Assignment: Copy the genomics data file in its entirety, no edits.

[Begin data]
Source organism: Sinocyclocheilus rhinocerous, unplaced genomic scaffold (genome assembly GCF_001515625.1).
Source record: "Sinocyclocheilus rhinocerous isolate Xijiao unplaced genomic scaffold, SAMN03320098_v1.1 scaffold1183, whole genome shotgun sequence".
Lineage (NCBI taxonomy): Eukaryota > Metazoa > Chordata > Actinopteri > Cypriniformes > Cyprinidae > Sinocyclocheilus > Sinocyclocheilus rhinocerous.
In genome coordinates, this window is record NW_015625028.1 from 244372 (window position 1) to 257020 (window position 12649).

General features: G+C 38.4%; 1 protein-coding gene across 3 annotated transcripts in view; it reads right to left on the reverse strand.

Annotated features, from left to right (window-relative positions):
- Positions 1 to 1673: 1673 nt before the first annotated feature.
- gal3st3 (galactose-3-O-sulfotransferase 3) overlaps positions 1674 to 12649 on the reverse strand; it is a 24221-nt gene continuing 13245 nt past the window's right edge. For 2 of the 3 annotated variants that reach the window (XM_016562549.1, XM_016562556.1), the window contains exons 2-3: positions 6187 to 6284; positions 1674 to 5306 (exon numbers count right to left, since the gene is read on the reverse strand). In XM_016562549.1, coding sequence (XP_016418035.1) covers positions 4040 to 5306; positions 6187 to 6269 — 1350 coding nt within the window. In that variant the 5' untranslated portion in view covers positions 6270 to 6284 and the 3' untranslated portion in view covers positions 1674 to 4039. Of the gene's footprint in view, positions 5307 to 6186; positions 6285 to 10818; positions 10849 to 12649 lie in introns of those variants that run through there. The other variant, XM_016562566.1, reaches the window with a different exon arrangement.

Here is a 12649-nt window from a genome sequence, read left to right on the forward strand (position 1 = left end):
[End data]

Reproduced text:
Source organism: Sinocyclocheilus rhinocerous, unplaced genomic scaffold (genome assembly GCF_001515625.1).
Source record: "Sinocyclocheilus rhinocerous isolate Xijiao unplaced genomic scaffold, SAMN03320098_v1.1 scaffold1183, whole genome shotgun sequence".
Lineage (NCBI taxonomy): Eukaryota > Metazoa > Chordata > Actinopteri > Cypriniformes > Cyprinidae > Sinocyclocheilus > Sinocyclocheilus rhinocerous.
In genome coordinates, this window is record NW_015625028.1 from 244372 (window position 1) to 257020 (window position 12649).

General features: G+C 38.4%; 1 protein-coding gene across 3 annotated transcripts in view; it reads right to left on the reverse strand.

Annotated features, from left to right (window-relative positions):
- Positions 1 to 1673: 1673 nt before the first annotated feature.
- gal3st3 (galactose-3-O-sulfotransferase 3) overlaps positions 1674 to 12649 on the reverse strand; it is a 24221-nt gene continuing 13245 nt past the window's right edge. For 2 of the 3 annotated variants that reach the window (XM_016562549.1, XM_016562556.1), the window contains exons 2-3: positions 6187 to 6284; positions 1674 to 5306 (exon numbers count right to left, since the gene is read on the reverse strand). In XM_016562549.1, coding sequence (XP_016418035.1) covers positions 4040 to 5306; positions 6187 to 6269 — 1350 coding nt within the window. In that variant the 5' untranslated portion in view covers positions 6270 to 6284 and the 3' untranslated portion in view covers positions 1674 to 4039. Of the gene's footprint in view, positions 5307 to 6186; positions 6285 to 10818; positions 10849 to 12649 lie in introns of those variants that run through there. The other variant, XM_016562566.1, reaches the window with a different exon arrangement.

Here is a 12649-nt window from a genome sequence, read left to right on the forward strand (position 1 = left end):